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MSE Doctoral Candidate Appreciates the Value of Collaboration at International Research Workshop

International Research Workshop

Sustainable energy has always been a topic of interest for NC State Materials Science and Engineering (MSE) doctoral candidate, Ishita Kamboj. Her research at MSE focuses on enhancing electrode properties and architectures for lithium-ion batteries with new geometries and improved performance. 

Ishita Kamboj (second from left) with friends made in JUAMI

A driven and open-minded student, Kamboj broke out of her usual routine of testing batteries to travel to Nairobi, Kenya. There she participated in a prestigious, two-week-long program called Joint Undertaking for an African Materials Institute (JUAMI), dedicated to research collaboration between a diverse group of scientists in sustainable energy.

Unlike a traditional research conference, Kamboj said JUAMI was more like a “workshop” where scholars from around the world could “talk to each other” and “learn about each other’s work.”

“When we think about how we do science, we do it very much siloed,” she said, “Different people put their heads down on their own project, but in order to get the best solutions there is this idea that you have to collaborate.” 

During the program, Kamboj attended tutorials that explained fundamental concepts of technologies outside of her own research. The benefit of this, she said, is she has a better understanding of what was going on in the field, and she is able to apply it to her own work. Some of the topics she studied at the conference were so interesting, she commented that she wished she would have learned that in undergrad and that it “will really enhance my graduate research.”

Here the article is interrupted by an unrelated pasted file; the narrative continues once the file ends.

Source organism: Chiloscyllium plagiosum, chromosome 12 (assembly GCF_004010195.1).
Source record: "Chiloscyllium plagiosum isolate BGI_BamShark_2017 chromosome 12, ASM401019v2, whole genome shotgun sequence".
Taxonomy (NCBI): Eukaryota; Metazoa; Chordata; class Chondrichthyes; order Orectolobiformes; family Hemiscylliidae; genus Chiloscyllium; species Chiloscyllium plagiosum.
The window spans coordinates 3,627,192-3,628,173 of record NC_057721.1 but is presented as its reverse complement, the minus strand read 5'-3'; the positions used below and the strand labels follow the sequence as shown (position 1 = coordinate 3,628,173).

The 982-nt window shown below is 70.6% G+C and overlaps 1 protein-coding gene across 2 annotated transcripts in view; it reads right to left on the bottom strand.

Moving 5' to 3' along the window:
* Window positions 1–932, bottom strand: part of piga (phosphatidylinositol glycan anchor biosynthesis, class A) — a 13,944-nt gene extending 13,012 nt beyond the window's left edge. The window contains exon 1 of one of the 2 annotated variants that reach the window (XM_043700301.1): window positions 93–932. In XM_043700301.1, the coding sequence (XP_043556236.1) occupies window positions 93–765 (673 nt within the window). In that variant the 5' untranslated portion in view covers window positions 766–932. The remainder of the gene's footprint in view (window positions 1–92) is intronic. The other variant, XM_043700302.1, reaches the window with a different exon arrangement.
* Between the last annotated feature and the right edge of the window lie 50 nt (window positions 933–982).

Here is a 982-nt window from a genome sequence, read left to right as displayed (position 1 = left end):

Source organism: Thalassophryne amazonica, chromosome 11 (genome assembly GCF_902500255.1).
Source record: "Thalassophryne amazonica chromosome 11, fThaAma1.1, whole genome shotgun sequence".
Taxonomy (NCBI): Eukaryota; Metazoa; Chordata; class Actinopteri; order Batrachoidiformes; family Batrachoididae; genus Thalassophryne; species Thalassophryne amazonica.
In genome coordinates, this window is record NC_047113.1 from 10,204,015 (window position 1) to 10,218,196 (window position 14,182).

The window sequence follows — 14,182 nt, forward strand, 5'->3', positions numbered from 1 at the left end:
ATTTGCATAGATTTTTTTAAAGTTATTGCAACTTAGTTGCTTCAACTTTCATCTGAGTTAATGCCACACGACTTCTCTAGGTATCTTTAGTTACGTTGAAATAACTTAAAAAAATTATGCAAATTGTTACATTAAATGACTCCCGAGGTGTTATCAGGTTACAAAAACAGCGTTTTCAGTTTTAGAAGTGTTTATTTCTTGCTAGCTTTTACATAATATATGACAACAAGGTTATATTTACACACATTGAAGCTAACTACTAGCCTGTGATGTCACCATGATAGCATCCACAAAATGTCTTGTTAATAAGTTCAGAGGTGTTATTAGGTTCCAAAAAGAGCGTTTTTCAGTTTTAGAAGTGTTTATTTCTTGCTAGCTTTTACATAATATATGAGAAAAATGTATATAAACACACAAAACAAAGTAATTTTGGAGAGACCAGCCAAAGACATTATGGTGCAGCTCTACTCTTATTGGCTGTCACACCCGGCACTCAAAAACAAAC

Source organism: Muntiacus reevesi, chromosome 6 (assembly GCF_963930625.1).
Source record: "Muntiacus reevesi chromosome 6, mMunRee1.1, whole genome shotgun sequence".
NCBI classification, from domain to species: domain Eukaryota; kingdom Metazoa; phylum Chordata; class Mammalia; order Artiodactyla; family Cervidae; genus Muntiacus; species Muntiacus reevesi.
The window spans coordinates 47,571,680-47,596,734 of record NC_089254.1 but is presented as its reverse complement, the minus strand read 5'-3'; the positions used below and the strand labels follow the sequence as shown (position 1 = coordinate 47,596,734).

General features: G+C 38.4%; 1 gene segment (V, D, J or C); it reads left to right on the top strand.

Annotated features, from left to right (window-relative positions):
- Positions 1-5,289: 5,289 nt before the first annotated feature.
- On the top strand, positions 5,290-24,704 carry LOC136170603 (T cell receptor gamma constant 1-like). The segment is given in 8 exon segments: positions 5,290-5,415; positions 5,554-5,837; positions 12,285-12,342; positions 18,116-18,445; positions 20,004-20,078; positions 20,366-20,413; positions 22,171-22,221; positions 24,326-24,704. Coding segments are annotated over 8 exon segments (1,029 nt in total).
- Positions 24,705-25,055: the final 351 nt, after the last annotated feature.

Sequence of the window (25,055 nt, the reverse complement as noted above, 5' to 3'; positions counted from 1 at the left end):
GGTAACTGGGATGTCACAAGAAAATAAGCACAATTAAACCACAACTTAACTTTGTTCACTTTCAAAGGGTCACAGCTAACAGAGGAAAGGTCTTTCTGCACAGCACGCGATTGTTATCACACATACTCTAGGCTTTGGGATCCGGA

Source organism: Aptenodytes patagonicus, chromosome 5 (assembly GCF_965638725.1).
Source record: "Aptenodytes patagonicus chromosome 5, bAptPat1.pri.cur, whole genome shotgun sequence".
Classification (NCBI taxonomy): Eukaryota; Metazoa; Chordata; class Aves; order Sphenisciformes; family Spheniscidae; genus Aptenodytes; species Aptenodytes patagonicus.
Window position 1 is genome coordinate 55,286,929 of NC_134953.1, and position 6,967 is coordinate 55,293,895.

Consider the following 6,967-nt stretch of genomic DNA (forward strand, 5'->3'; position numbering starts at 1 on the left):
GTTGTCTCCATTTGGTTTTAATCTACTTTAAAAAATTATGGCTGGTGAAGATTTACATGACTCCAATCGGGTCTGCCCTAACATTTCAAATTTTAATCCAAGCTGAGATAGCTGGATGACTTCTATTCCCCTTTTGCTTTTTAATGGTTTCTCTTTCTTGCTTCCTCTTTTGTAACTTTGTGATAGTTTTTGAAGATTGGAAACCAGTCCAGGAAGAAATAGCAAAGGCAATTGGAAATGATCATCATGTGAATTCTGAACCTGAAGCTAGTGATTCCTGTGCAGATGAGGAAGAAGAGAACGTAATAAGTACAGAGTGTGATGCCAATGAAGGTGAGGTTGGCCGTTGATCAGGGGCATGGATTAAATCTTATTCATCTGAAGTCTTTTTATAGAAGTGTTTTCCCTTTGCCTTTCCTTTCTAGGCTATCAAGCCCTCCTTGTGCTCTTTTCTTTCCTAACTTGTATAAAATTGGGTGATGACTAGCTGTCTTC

“I’m implementing some of those techniques like literally today to try to see if what they tried will work for me as well,” Kamboj said.

Not only did students attend research seminars, but they were put in small groups to come up with elaborate research proposals. 

Kamboj’s proposal focused on creating a low-cost battery to power a technology called a microgrid in rural Kenya, or a smaller version of an electrical grid that can stand alone to provide electricity in remote areas. The goal of this project is to provide Kenya with a more cost-effective, locally-based alternative to microgrid batteries produced in other countries.

Other proposals Kamboj mentioned included the creation of sustainable feminine hygiene products made by processing the invasive water hyacinth and the creation of a network for sharing research equipment for scientists who might not otherwise have access. 

After attending the program, Kamboj gained a new perspective on how scientific research should be approached. She said, “You shouldn’t just be researching in a vacuum.”

Kamboj wants to encourage other scholars to read and study “widely” instead of staying in an intellectual “comfort zone.” 

“At the end of the day, we’re doing this because we want to make a positive impact. And unless you interact with other technologies and interact with other science, you’re never going to know how best to do that.”

Ishita (seated) work on al-air battery experiment
Solar experiment team
Microgrid team

This post was originally published in Department of Materials Science and Engineering.

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